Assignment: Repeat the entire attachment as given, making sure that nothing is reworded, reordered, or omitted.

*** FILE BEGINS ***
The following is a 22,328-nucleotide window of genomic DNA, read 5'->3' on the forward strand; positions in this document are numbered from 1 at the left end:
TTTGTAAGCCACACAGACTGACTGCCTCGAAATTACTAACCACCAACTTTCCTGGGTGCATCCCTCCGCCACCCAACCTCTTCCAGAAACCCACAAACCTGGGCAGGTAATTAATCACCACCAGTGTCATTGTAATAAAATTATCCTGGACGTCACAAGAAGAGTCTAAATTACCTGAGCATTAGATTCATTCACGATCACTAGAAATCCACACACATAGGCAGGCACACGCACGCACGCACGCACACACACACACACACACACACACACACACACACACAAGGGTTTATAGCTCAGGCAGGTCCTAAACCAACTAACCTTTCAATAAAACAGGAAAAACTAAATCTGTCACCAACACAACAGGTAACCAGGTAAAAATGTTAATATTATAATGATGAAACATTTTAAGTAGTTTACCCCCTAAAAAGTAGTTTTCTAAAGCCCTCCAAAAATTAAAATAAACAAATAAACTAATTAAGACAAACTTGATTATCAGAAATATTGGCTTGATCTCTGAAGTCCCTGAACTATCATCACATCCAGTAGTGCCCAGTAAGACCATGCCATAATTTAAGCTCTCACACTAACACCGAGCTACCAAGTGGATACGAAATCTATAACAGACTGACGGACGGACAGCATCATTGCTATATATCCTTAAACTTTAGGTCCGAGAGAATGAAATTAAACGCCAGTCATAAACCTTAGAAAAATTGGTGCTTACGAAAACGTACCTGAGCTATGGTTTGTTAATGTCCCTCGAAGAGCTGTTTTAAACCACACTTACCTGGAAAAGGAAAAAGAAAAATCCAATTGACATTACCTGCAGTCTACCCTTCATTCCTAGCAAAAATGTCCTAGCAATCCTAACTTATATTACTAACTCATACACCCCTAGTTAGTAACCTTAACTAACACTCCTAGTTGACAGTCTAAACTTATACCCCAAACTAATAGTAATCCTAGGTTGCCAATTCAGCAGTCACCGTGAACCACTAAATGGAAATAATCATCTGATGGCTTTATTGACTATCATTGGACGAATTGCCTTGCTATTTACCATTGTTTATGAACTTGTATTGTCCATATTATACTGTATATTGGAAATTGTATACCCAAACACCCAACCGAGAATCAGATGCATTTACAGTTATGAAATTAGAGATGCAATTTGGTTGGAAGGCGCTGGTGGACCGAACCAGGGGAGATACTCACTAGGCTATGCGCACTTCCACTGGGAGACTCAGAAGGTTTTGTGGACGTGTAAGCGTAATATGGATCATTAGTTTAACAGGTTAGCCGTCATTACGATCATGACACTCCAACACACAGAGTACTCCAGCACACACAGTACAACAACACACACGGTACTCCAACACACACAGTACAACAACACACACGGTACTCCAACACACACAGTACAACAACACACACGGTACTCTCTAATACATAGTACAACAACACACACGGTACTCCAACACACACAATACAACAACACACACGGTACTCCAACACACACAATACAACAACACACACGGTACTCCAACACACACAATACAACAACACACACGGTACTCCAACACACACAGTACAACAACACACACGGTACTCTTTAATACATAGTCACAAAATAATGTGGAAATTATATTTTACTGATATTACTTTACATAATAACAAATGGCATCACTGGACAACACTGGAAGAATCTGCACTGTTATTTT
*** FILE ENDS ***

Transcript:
The following is a 22,328-nucleotide window of genomic DNA, read 5'->3' on the forward strand; positions in this document are numbered from 1 at the left end:
TTTGTAAGCCACACAGACTGACTGCCTCGAAATTACTAACCACCAACTTTCCTGGGTGCATCCCTCCGCCACCCAACCTCTTCCAGAAACCCACAAACCTGGGCAGGTAATTAATCACCACCAGTGTCATTGTAATAAAATTATCCTGGACGTCACAAGAAGAGTCTAAATTACCTGAGCATTAGATTCATTCACGATCACTAGAAATCCACACACATAGGCAGGCACACGCACGCACGCACGCACACACACACACACACACACACACACACACACACACAAGGGTTTATAGCTCAGGCAGGTCCTAAACCAACTAACCTTTCAATAAAACAGGAAAAACTAAATCTGTCACCAACACAACAGGTAACCAGGTAAAAATGTTAATATTATAATGATGAAACATTTTAAGTAGTTTACCCCCTAAAAAGTAGTTTTCTAAAGCCCTCCAAAAATTAAAATAAACAAATAAACTAATTAAGACAAACTTGATTATCAGAAATATTGGCTTGATCTCTGAAGTCCCTGAACTATCATCACATCCAGTAGTGCCCAGTAAGACCATGCCATAATTTAAGCTCTCACACTAACACCGAGCTACCAAGTGGATACGAAATCTATAACAGACTGACGGACGGACAGCATCATTGCTATATATCCTTAAACTTTAGGTCCGAGAGAATGAAATTAAACGCCAGTCATAAACCTTAGAAAAATTGGTGCTTACGAAAACGTACCTGAGCTATGGTTTGTTAATGTCCCTCGAAGAGCTGTTTTAAACCACACTTACCTGGAAAAGGAAAAAGAAAAATCCAATTGACATTACCTGCAGTCTACCCTTCATTCCTAGCAAAAATGTCCTAGCAATCCTAACTTATATTACTAACTCATACACCCCTAGTTAGTAACCTTAACTAACACTCCTAGTTGACAGTCTAAACTTATACCCCAAACTAATAGTAATCCTAGGTTGCCAATTCAGCAGTCACCGTGAACCACTAAATGGAAATAATCATCTGATGGCTTTATTGACTATCATTGGACGAATTGCCTTGCTATTTACCATTGTTTATGAACTTGTATTGTCCATATTATACTGTATATTGGAAATTGTATACCCAAACACCCAACCGAGAATCAGATGCATTTACAGTTATGAAATTAGAGATGCAATTTGGTTGGAAGGCGCTGGTGGACCGAACCAGGGGAGATACTCACTAGGCTATGCGCACTTCCACTGGGAGACTCAGAAGGTTTTGTGGACGTGTAAGCGTAATATGGATCATTAGTTTAACAGGTTAGCCGTCATTACGATCATGACACTCCAACACACAGAGTACTCCAGCACACACAGTACAACAACACACACGGTACTCCAACACACACAGTACAACAACACACACGGTACTCCAACACACACAGTACAACAACACACACGGTACTCTCTAATACATAGTACAACAACACACACGGTACTCCAACACACACAATACAACAACACACACGGTACTCCAACACACACAATACAACAACACACACGGTACTCCAACACACACAATACAACAACACACACGGTACTCCAACACACACAGTACAACAACACACACGGTACTCTTTAATACATAGTCACAAAATAATGTGGAAATTATATTTTACTGATATTACTTTACATAATAACAAATGGCATCACTGGACAACACTGGAAGAATCTGCACTGTTATTTT